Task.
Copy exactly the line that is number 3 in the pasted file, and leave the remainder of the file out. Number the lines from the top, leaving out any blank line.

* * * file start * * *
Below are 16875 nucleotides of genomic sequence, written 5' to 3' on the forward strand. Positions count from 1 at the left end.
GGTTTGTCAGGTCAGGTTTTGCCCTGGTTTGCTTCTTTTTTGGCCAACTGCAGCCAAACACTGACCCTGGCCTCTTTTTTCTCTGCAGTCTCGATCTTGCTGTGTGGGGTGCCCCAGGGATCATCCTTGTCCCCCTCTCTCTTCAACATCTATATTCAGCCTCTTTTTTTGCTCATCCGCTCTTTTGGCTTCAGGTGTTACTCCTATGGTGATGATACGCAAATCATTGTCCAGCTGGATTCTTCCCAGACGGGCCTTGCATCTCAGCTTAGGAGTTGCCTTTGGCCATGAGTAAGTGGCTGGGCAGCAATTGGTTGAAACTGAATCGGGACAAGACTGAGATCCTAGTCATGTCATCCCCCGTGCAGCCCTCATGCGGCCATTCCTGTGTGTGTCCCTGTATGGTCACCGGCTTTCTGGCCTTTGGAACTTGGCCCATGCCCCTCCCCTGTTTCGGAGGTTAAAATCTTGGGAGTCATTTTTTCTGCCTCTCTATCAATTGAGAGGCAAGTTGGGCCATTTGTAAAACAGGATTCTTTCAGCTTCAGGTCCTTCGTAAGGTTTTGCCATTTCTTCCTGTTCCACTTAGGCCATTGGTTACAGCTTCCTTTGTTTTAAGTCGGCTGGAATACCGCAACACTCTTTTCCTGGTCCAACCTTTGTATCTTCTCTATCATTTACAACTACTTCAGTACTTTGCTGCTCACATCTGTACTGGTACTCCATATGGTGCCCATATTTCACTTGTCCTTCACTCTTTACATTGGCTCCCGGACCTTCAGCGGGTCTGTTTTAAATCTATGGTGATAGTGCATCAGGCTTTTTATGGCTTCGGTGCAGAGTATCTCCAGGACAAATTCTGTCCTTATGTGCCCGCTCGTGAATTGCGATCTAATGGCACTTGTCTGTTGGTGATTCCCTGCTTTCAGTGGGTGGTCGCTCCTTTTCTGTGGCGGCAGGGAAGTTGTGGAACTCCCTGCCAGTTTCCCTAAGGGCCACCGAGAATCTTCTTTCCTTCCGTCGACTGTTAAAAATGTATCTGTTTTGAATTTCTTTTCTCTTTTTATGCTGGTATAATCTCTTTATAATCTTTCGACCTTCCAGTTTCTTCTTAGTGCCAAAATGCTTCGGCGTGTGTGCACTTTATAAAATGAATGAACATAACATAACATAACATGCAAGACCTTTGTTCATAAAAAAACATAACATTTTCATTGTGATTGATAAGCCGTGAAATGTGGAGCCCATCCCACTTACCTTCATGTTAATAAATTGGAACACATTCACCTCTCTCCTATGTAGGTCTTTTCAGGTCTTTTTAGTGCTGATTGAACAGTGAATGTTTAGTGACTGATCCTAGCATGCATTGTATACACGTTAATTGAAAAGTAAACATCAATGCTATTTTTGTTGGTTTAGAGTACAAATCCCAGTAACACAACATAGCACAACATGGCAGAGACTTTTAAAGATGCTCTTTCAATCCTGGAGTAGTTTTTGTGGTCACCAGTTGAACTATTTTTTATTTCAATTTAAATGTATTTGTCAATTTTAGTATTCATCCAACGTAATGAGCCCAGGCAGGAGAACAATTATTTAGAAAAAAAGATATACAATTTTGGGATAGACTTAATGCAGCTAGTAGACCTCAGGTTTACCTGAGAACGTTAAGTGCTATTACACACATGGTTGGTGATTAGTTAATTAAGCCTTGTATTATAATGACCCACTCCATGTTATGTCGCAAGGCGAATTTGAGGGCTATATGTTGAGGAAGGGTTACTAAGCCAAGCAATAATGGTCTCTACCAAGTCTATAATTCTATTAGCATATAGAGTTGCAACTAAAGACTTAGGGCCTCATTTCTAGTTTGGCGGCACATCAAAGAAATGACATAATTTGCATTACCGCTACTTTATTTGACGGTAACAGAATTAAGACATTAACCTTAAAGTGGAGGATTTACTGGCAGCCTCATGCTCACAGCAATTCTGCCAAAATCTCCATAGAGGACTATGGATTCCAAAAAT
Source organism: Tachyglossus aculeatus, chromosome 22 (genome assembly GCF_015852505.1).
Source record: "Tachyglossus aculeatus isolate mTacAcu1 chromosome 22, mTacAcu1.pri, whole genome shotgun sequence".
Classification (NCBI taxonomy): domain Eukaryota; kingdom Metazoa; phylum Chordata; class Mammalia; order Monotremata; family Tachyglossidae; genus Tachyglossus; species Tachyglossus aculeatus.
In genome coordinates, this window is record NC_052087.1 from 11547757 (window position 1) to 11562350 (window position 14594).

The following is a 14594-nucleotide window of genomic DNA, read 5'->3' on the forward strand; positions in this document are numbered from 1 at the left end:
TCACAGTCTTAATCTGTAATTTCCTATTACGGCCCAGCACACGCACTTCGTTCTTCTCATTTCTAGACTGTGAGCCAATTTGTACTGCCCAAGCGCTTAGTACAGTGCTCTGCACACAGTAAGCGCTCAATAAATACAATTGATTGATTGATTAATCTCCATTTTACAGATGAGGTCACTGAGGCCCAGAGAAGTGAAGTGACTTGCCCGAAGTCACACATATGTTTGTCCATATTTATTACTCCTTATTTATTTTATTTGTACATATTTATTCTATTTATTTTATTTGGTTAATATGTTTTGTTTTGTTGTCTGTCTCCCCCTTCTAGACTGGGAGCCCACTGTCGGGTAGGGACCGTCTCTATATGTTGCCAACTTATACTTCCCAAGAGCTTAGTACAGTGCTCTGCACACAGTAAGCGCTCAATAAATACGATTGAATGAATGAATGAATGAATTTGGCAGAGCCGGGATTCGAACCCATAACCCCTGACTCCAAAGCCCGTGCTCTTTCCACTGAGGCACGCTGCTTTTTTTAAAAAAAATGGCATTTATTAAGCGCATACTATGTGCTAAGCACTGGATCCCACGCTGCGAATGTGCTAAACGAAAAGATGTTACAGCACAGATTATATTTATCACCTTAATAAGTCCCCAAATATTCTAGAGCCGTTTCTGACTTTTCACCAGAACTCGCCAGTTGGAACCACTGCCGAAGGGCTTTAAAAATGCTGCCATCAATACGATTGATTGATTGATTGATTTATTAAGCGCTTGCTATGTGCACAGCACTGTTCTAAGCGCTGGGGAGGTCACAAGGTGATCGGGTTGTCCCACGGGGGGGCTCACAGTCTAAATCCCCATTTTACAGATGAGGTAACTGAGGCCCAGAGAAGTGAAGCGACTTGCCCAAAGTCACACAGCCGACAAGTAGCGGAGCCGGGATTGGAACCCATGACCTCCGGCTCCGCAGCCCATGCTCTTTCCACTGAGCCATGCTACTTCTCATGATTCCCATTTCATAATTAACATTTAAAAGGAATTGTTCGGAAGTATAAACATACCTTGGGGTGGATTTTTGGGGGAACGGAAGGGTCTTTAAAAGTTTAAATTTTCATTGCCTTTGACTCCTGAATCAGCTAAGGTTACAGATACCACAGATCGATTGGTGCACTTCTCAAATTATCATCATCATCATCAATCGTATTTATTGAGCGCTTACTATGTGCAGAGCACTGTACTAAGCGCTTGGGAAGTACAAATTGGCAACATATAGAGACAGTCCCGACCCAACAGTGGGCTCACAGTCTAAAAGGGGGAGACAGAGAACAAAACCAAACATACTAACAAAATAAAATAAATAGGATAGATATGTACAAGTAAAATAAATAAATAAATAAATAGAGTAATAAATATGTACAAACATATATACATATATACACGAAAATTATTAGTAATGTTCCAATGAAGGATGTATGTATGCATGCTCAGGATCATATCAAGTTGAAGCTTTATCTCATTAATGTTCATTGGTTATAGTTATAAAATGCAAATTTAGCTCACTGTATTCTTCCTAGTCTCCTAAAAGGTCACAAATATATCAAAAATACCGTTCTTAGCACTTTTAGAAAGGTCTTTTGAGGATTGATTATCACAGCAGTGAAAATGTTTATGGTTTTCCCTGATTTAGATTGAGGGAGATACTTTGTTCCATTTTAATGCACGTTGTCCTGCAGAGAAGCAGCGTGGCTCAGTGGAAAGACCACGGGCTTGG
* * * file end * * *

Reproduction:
Source organism: Tachyglossus aculeatus, chromosome 22 (genome assembly GCF_015852505.1).